Thursday, January 17, 2008

49 To Go!

Okay, my first book of 2008's Fifty Books By 2009 effort is done. A Tree Grows in Brooklyn. I've always heard of it but managed to never read it. I liked it, although I do have to tell you that nothing really happens in it. It's the story of Francie Nolan of Brooklyn at the turn of the century; her family, her childhood, growing up, moving on, coming home. It is beautifully written in a quiet way, where you feel like you are simply following Francie through her life as a poor kid in Brooklyn. It reminded me of a less sad, less heartachy Angela's Ashes.

One of my favorite lines in the book is this: "What had Granma Mary Rommely said? 'To look at everything always as though you were seeing it either for the first or last time: Thus is your time on earth filled with glory.'"

I've been trying to find a way to incorporate my resolution to Be Less Judgmental into my life in an honest way. When I read Granma Rommely's words in the book, it hit me like the KSW hit Tom Cruise {insert oral sound effect here to imply L. Ron Hubbard-like revelation). If you resolve to look at everyone and everything as though you were seeing them for either the first or last time, you can so easily put anything in perspective. It reminds us to treat people properly. So many of us in relationships say or do things to one another that we'd never have done in the first few months of the relationship. Why? Because we stopped seeing our partner as we saw them the first time--when we weren't looking for faults and when we were trying to fix our own. My Dad used to joke with me when I'd get irritated at his propensity for taking over my house when he visited, "The day will come, hen, when you will sit around and wish you had me here to mess up your kitchen and tell dirty jokes to your friends." Guess what? He was right. If I'd looked at his antics and said, "How would I react if this were the last time he'd be here to do this?" I'd have blown it off and said, "That's JP being JP" and chilled out already.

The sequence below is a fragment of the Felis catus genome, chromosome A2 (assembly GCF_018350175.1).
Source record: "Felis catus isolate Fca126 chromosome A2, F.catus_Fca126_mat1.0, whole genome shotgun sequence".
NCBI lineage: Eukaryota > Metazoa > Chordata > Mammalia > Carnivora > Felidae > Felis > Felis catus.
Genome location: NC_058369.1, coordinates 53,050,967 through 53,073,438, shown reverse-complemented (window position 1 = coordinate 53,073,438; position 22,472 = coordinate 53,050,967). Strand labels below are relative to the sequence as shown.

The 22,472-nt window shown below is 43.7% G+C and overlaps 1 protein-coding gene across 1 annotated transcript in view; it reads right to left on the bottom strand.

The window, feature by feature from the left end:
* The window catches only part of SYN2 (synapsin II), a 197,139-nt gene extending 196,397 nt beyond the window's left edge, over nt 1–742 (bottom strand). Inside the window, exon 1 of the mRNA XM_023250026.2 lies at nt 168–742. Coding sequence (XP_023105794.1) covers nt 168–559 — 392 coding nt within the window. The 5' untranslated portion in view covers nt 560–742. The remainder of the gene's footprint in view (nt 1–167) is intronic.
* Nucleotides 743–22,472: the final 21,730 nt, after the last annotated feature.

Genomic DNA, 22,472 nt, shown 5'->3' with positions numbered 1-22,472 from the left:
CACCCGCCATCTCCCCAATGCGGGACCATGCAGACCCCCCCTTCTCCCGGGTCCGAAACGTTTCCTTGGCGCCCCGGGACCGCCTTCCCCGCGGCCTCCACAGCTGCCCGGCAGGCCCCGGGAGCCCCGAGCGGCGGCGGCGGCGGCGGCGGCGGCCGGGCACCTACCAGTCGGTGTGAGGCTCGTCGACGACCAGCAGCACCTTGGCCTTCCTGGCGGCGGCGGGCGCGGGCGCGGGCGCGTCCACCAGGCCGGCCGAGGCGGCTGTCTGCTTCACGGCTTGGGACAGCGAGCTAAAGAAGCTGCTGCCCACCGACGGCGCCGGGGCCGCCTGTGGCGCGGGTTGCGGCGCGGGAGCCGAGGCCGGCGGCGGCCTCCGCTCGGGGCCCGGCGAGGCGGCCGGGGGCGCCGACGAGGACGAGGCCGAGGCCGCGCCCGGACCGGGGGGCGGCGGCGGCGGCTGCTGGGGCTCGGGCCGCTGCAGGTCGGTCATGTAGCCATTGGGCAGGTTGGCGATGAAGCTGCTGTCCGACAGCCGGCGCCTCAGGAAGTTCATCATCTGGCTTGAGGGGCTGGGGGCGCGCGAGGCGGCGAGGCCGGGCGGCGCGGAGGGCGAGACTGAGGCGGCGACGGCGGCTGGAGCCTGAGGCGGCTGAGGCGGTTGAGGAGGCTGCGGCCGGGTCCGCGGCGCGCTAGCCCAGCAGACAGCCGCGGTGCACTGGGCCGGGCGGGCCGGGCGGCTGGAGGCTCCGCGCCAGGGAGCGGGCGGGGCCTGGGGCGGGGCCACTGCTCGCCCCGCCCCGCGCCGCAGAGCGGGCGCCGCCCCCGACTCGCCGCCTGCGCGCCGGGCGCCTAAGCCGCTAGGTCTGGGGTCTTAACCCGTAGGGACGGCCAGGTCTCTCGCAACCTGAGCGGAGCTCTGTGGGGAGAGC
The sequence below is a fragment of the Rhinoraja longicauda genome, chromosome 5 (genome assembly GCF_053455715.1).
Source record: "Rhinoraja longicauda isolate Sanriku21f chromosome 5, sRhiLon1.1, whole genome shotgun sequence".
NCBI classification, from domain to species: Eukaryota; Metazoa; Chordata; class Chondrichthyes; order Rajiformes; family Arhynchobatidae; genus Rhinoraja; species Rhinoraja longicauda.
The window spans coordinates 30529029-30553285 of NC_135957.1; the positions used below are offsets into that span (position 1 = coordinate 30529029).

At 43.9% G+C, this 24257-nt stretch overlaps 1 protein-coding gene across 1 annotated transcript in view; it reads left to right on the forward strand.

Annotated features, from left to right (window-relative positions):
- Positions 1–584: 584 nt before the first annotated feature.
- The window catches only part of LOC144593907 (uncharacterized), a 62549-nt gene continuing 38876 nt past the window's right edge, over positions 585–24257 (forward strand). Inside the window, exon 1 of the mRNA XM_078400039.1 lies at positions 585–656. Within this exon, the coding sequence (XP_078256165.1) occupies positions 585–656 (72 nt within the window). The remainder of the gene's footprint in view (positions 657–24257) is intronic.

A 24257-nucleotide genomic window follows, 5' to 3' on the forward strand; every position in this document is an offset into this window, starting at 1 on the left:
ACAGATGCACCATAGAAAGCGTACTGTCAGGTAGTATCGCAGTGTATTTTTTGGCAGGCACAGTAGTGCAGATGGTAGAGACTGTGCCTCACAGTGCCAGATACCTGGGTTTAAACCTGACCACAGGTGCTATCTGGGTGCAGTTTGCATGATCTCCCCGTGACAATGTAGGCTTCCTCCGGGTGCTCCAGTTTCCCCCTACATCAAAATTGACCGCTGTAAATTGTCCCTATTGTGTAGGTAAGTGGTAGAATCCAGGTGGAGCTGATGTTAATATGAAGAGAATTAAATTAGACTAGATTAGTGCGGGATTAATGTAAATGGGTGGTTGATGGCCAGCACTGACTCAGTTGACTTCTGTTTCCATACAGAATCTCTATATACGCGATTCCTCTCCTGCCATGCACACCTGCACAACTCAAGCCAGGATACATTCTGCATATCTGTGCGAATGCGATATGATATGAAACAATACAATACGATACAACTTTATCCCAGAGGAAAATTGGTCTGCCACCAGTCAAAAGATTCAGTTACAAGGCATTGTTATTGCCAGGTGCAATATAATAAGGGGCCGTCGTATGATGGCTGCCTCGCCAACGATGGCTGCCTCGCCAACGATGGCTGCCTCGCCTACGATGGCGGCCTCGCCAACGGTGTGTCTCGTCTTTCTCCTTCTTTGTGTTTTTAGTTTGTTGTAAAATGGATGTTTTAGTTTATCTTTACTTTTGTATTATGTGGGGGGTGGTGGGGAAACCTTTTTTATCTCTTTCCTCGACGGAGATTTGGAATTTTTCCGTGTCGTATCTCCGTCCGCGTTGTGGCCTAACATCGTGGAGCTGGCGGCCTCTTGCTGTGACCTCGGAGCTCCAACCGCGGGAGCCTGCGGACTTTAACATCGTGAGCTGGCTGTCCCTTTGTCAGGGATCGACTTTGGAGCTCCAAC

I've also been reading about Buddhism in an effort to better understand and be able to communicate it to Bambina. One of the key elements that hit me (cue the L. Ron Hubbard revelatory sound again) was the notion of choice. That I have the choice to feel angry, offended, irritated. At first glance you think that statement to be complete nonsense, after all how can I help what I feel? But when you really think about it, you realize that everything in life is choice. Including being offended or angry or hurt. Not in a fake way where you pretend something didn't hurt you, but in the way where you acknowledge it, let it be with you, and then let it go. This also struck me as a way to be less judgmental of others. After all, if I work to remove "irritated" or "offended" from my collection of available emotions, after a while it won't be the first thing I feel when someone does something offensive. And where there is no offense taken, there is no needless judging of others.

All of this is a long-winded way of saying that my resolution to read 50 books is already helping me to keep my other resolutions. I judge that to be a good thing.

3 comments:

nm in mn said...

Well, thanks to your advice, I got my butt kicked today. "Look at something like you are seeing it for the first time." Great. The problem is that the black man at the convenience store did not take my starring at him in awe too well. Probably did not help when I refused to answer his "what the hell are you looking at?" inquiry.
Turns out I do indeed bruise like a peach. And it is freakin' cold out here.

nm in mn said...

ps. congrats on your first book of 2008. Are you going to start a E's book of the week to recommend to your loyal following?

Vigilante said...
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